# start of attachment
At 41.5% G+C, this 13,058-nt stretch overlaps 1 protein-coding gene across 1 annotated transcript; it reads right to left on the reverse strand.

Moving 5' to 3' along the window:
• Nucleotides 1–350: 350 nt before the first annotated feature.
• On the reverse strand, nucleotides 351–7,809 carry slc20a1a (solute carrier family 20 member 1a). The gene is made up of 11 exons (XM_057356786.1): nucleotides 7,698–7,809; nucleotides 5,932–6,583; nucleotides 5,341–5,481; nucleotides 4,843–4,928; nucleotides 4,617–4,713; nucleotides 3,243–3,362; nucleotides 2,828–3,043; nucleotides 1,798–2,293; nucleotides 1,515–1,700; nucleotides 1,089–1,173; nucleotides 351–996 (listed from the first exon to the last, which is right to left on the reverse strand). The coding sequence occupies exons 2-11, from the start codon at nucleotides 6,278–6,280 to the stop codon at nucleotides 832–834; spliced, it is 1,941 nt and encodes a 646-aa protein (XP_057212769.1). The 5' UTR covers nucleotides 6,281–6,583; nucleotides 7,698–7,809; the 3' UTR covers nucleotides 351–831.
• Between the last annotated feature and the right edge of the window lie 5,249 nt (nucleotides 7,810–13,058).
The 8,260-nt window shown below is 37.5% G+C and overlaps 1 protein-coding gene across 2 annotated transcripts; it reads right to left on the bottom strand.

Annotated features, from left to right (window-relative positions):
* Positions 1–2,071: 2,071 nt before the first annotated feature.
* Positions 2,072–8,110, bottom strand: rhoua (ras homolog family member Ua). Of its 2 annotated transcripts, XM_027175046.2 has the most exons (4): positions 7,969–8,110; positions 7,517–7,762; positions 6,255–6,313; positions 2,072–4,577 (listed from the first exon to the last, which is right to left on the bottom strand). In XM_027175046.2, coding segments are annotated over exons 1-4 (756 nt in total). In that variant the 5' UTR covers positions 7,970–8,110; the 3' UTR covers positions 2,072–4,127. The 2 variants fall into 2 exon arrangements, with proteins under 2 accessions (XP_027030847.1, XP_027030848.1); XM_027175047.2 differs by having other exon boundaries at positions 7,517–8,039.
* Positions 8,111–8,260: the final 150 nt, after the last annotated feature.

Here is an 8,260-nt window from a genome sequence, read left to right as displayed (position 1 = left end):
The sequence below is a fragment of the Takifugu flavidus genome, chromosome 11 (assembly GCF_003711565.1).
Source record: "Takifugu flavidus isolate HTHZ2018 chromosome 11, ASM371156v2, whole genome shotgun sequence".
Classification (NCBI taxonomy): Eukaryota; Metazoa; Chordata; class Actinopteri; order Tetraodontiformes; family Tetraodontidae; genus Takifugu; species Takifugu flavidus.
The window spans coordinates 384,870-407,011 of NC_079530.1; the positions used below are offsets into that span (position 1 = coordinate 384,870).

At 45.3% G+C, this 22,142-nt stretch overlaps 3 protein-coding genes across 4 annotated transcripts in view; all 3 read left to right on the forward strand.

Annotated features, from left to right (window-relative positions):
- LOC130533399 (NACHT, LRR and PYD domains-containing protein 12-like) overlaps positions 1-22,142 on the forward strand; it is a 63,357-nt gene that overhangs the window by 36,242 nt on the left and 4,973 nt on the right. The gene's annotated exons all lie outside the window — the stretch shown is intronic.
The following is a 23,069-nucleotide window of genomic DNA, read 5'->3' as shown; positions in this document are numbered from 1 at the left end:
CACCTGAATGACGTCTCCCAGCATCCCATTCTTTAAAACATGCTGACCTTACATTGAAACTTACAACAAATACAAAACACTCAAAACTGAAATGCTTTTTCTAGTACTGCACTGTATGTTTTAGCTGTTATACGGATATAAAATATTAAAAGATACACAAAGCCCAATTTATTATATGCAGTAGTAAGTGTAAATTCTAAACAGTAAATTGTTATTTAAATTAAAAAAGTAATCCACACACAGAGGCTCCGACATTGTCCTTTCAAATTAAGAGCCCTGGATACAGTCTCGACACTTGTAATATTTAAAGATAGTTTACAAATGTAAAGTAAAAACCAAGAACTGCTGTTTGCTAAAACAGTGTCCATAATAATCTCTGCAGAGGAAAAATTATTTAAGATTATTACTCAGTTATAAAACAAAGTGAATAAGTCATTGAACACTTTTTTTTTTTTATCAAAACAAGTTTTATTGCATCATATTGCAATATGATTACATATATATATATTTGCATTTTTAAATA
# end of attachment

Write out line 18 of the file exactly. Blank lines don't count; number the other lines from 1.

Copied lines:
- LOC130533399 (NACHT, LRR and PYD domains-containing protein 12-like) overlaps positions 1-22,142 on the forward strand; it is a 63,357-nt gene that overhangs the window by 36,242 nt on the left and 4,973 nt on the right. The gene's annotated exons all lie outside the window — the stretch shown is intronic.